Hopefully you recall the brilliant Subservient Chicken site from way back. You type in a command and the chicken executes it. Funny shiznit, right? But how bored do you get how fast?
Me? I used to be a sucker. Back in the day, I’d linger at that site for a 3 or 4 minutes. Today? I’d get bored in five seconds.
Unless after every command I issued the chicken, he did what I asked and then added something of his own. Something totally exceptional and unexpected. Like a backflip. Or the worm, or a karate chop to the camera, or better yet, he produced a chocolate cake.
And you know what? In my experience, the art director, creative director, the photo editor people–whoever are that people that hire you to create pictures–are exactly the same. If you continue to deliver the expected and nothing new, they get bored. Sure they’re safe in part – it’s why they have a job – but they’re perhaps a little bored. And they might be bored by you. And in the creative world, boredom equals death.
For the first three quarters of my somewhat short career in the business of professional pictures, I was the worst offender. Client said “that looks great!” I called it a wrap, tossed my camera to my assistant with a point of flair just like you’d find on a button on the suspenders of a waiter at TGI Fridays. Ugh. For years, I thought my job was done when the client was happy. But now…[click the ‘continue reading’ link below…]—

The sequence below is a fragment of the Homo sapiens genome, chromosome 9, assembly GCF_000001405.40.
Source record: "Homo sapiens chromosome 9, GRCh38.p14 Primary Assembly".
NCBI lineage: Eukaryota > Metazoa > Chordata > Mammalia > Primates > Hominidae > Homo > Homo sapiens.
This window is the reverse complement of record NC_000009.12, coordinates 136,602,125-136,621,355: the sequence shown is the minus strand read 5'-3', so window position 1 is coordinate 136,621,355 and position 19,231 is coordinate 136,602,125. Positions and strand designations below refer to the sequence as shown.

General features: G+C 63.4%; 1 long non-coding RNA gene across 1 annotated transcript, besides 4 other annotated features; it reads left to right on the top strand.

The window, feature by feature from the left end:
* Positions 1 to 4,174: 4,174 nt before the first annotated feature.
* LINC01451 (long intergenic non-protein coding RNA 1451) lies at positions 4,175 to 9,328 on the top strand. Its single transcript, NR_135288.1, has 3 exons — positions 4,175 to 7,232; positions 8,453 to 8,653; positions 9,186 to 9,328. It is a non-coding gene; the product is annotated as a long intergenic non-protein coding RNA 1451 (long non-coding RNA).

…now it’s when the client says she’s happy that I really start to work hard. That’s the starting point.
Look here. You’ve got to realize–and I get sick to my stomach every day when I listen to people who don’t get this–that you are getting hired by people for your creative vision and your ability to execute. You’re a professional. You’re not a monkey with a trigger finger and a D90. If you’re getting hired, you have vision. Period. And you’ve got to trust that vision and better yet, you’ve got to put it to use.
A vast majority of the ADs, CDs, PEs, want nothing more than to be associated with making exceptional work. But like most photographers I know (myself included for years and years in my past) the people who hire you are also driven by fear and the false belief that good commercial or editorial art meets baseline objectives (this color, this composition, this expression). Everyone on set is protecting their mortgages. Well, I’m here to tell you that that’s, in large part, crap. And it is crap that happens to be is in a self-perpetuating cycle, unless you choose to smash it. Good art meets baseline objectives, but then kicks them on their head, walks all over them, lights some of ’em on fire and finds a new solution that wasn’t even in the creative brief. Call it magic? I don’t care what you want to call it. But once you get the “client happy” picture in the can (and never run amok without getting that “happy” shot in the can…NEVER without it, because remember the mortgages…) that’s when you should push hard. Turn the concept on its head. Ask for permission to go nuts and try things and break rules and create something that means something to you inside, even if the schedule only gives you ten minutes. Keep that AD from boredom. Keep her mortgage, but give her an opportunity to share in that rare thing that got you hired instead of somebody else. Just try it.
These are the times when truly remarkable pictures get made. When you push your AD, they get fired up and throw some ideas right back. Your creative energy will be contagious. And in the end, if you’ve done well, your AD will thank you for it. And you should thank them right back. Because they’ll come back to the shop looking like a hero, which–if you can create something that feels great to you and makes them look good at the same time–is exactly what your job is really about.
Don’t be a chicken. Do a backflip or make a chocolate cake.